19th Century Post-mortem photography and memento mori To grasp the relationship between photography and death a poem from Root's Daguerrean Gallery in New York in 1853 sums it up in a way that is a little difficult for our more cynical times.
The Christian Parlor Magazine, Volume 10, 1853, p.379.
Root's Daguerrean Gallery.— He succeeds admirably in taking the likenesses of children. And what mother would not love to preserve the infant features of her children to look upon in after years, especially should they be taken away by death. We have rarely seen a more beautiful illustration of this than in the following:
Sweet child, that angel face must fade,
As years shall come and go.
For time doth ever mar the fair
And bright of all below.
But thy fond mother's jealous care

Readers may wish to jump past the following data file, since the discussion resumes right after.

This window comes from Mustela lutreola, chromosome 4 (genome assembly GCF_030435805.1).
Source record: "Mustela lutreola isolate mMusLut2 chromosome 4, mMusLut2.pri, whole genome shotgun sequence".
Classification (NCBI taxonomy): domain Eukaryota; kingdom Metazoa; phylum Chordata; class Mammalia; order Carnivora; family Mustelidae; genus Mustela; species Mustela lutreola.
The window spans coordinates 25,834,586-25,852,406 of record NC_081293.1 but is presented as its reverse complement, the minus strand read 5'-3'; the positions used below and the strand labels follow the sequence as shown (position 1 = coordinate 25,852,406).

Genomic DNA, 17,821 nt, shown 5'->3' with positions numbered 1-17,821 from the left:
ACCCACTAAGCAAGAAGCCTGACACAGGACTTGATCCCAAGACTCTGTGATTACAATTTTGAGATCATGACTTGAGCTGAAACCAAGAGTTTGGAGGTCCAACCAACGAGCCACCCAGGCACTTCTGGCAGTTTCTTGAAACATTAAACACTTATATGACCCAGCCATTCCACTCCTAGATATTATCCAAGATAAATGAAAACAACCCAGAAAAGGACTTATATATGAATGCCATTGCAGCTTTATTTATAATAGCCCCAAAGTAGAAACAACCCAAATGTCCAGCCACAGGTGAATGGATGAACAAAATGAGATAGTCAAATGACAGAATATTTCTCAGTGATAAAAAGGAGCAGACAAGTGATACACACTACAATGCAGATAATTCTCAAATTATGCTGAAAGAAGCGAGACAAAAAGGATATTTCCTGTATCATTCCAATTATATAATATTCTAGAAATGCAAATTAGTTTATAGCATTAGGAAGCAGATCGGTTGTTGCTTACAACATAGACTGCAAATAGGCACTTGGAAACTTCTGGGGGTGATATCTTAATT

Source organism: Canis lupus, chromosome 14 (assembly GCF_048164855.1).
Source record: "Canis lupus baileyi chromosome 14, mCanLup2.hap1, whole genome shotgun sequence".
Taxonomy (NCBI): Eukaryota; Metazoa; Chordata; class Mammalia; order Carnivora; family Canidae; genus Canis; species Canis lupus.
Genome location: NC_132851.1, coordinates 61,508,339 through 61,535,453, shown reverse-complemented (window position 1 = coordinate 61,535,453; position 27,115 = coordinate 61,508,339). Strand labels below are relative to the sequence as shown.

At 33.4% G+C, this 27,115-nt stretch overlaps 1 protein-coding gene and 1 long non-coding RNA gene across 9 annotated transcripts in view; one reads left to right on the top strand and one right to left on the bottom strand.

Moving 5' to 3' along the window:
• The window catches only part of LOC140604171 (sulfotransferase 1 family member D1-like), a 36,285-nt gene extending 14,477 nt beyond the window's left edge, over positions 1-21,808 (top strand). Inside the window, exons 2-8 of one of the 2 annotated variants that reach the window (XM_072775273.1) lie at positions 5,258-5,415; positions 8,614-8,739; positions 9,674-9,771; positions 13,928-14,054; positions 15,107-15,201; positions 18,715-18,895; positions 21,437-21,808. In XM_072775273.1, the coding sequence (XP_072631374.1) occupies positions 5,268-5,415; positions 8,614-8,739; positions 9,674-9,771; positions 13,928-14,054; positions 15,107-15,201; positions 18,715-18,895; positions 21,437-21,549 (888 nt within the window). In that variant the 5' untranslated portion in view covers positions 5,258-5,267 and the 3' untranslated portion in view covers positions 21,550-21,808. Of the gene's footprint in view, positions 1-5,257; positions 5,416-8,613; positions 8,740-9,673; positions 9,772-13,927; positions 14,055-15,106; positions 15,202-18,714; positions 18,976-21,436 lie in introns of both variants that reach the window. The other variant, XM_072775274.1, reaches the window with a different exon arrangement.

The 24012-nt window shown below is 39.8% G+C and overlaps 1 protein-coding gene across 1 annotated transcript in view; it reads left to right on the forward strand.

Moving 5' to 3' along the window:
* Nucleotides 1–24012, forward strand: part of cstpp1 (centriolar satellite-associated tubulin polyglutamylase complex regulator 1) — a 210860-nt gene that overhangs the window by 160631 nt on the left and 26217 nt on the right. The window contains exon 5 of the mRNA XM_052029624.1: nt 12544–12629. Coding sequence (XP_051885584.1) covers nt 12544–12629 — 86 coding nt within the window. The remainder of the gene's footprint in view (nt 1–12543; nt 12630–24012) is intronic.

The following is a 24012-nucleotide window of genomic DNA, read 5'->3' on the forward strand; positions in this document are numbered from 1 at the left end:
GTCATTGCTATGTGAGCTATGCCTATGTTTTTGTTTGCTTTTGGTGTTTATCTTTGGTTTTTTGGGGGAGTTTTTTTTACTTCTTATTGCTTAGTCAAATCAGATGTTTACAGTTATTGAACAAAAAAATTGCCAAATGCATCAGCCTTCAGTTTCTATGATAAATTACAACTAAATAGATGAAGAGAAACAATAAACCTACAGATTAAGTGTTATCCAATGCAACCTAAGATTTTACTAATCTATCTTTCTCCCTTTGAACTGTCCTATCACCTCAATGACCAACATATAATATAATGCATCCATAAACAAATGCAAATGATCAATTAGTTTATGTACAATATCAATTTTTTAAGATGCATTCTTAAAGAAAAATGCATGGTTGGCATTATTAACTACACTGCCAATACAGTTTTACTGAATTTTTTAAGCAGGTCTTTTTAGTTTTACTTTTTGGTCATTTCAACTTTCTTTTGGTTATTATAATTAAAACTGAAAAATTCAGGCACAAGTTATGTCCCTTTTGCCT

Hath robbed the yawning tomb,
And by the might of art, hath fixed
For e'er thy youthful bloom.
Within her sacred shrine there hangs
In all its infant grace,
On Root's unequaled, perfect plate,
Her darling's glorious face.
Then, mother of the blooming child,
Trust not the fleeting hours,
But, as this mother did by hers,
Do thou at once by yours.
Then, should the sudden dart of death
Your loved one call away,
You'd bless the hint by which you had
The picture done to day,
By Root, 363 Broadway.